6. Bromeliads Are Easy to Care For
Contrary to popular belief, bromeliads aren’t complex plants to take care of. Although they need certain conditions to produce their bracts and flowers, their everyday needs are pretty simple. This means that even novice plant parents can enjoy bromeliads.
When growing bromeliads, the main things to keep in mind are the temperature and watering conditions. Most bromeliads are excellent at storing water during times of drought, so you don’t need to water them very often. Once a week is usually enough in the warmer months.
As for temperature, you’ll need to keep your bromeliads at around 70ºF (21ºC), especially during the summer if you want the bracts to emerge. The exact temperature needs for each species vary, so research the requirements of your particular bromeliad. Most bromeliads also need a relatively humid environment.
7. Propagating Bromeliads is Pretty Simple
Because they’re so easy to propagate, bromeliads can be enjoyed for many years. The easiest propagation method is to pot up the small baby plants that develop around the main rosette of the bromeliad.
These little offsets can be separated from the parent and used to produce more bract flowers. Once the parent plant has finished flowering, it won’t be able to produce any more bracts. The foliage will keep going for a few years before the plant perishes.
But growing the offsets produced by the main plant lets you bask in the beauty of bromeliad flowers over and over again.
8. Bromeliad Plants Can Thrive in Most Lighting Situations
As residents of the rainforest floor, most bromeliads can handle varying amounts of light. This makes them ideal houseplants for most homes. The exact light requirements vary between species, so it’s always best to check the needs of your plants.
Some epiphyte species can get up to eight hours of sunlight each day. Bromeliad species that live on the ground survive with less light. A good rule to follow is to place bromeliads with softer foliage in shadier spots.
Bromeliads with thicker leaves prefer bright, indirect light. South or west-facing windows are the best locations for bromeliad plants.
9. Bromeliads May Boost Your Mental Health
The sight of gorgeous green plants like bromeliads can have a profound effect on our mental well-being. Bringing the outside in might sound cliché, but studies have shown that feeling connected to nature improves our mood.
Other experiments show that this boost also extends to our relationships with others and cultivates a more positive outlook on life. Two separate studies conducted in New Zealand and the UK demonstrate that spending time in green spaces improves our mental health.
By bringing bromeliads into your home, you can create your own mental health oasis indoors. You might even feel more positive vibes in their presence.
10. Bromeliad Plants May Counteract Allergies
As mentioned earlier, plants like bromeliads can help purify the air in your home. But for plant parents who suffer from allergies like asthma, bromeliads can have even more benefits. Research shows that the VOCs floating around our homes may actually trigger allergic reactions and asthma attacks.
Bromeliads can be highly effective at removing these VOCs from the air. In this study, the bromeliad could filter out six of the eight compounds tested, including benzene and acetone. Benzene, in particular, may have a role in asthma development in children.
If you have asthma or other allergic conditions, bromeliads could help reduce your risk of reactions.
11. Bromeliads Are Fabulous for Feng Shui
As our homes and lives become more busy and chaotic, cultivating balance and calm is more important than ever. Thankfully, some bromeliads make excellent feng shui plants to add to your home.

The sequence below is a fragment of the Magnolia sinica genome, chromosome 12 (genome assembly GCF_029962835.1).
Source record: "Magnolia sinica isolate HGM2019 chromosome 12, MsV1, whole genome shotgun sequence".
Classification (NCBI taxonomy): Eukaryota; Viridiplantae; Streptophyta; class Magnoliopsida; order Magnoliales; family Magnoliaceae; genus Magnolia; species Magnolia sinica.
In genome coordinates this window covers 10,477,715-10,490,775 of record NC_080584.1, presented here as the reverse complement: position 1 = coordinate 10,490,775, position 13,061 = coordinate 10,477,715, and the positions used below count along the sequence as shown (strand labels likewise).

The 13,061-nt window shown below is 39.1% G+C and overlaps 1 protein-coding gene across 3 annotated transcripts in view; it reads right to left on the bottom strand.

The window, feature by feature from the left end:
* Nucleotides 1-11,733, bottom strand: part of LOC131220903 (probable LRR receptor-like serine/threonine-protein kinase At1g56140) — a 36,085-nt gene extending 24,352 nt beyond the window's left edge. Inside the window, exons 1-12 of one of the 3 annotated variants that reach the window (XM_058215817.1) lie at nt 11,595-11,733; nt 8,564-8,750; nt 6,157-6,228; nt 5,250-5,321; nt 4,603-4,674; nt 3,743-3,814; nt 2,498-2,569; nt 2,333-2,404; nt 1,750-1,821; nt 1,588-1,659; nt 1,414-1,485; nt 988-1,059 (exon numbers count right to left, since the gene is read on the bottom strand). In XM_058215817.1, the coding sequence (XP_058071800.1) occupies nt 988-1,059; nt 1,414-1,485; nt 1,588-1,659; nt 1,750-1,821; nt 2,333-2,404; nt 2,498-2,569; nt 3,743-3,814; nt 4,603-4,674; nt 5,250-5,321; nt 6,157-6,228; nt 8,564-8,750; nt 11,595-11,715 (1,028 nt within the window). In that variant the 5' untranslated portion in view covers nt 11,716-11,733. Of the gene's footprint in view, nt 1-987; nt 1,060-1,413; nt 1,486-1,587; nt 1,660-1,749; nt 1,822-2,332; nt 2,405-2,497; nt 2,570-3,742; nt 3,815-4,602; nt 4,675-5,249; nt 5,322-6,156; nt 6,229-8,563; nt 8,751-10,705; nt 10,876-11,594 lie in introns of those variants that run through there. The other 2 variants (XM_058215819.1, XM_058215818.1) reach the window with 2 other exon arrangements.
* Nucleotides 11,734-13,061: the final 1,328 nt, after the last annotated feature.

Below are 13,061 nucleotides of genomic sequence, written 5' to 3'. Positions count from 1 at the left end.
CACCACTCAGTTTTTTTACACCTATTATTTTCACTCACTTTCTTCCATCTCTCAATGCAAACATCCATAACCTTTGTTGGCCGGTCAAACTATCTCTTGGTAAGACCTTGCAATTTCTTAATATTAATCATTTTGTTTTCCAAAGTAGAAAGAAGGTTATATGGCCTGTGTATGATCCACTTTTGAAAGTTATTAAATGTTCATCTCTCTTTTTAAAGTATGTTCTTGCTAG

Air plants (Tillandsia spp.) are a collection of epiphytic bromeliads. Despite being attributed to the wood element, air plants actually symbolize the essence of feng shui. This ancient Chinese practice literally translates as “wind-water,” which also perfectly describes air plants.
These plants live without roots, surviving simply by sucking in water or nutrients through their foliage. As feng shui agents, air plants create balance, calm, and bring uplifting and refreshing vibes to your room.
12. Bromeliad Plants Can Improve Smell & Sound
When working from home or just relaxing in your own house, you want things to be as calm as possible. But unpleasant odors and distracting noises can disrupt your peace and quiet. Thankfully, plants like bromeliads can help reduce these nuisances.
As they filter VOCs and other harmful particles from the air, plants can also purify lingering odors or bad smells. This can help reduce the need for chemical air fresheners and other cleaning products, which can be major sources of VOCs.
Having houseplants like bromeliads scattered throughout your home can also limit unwanted noise. This 2005 experiment found that plants outperformed paper-based soundproofing across various frequencies.
Plants make surprisingly good soundproofing material because their foliage and stems absorb sound waves. The thicker and fuller the foliage is, the more effective they are at improving acoustics.
As we’ve seen, bromeliads can be brilliant additions to your home. These tropical treasures are much more than just a pretty plant. Bromeliad plants can help purify the air, banish unpleasant odors, and boost your feng shui game.
Bromeliads can be great for your brain as well, helping to reduce stress and boost productivity. They’re also pretty easy to grow and can thrive in various light and temperature conditions. So everyone can experience the breathtaking benefits of bromeliads.
If you’re looking for your next bromeliad plant to add to your collection, see our guide to the best plant shops delivering bromeliads nationwide.
Andrew is the Editorial Director at Petal Republic. He holds a BSc degree in Plant Sciences and has trained professionally at leading floristry schools in London and Paris. In amongst overseeing a global editorial team, Andrew's a passionate content creator around all things flowers, floral design, gardening, and houseplants.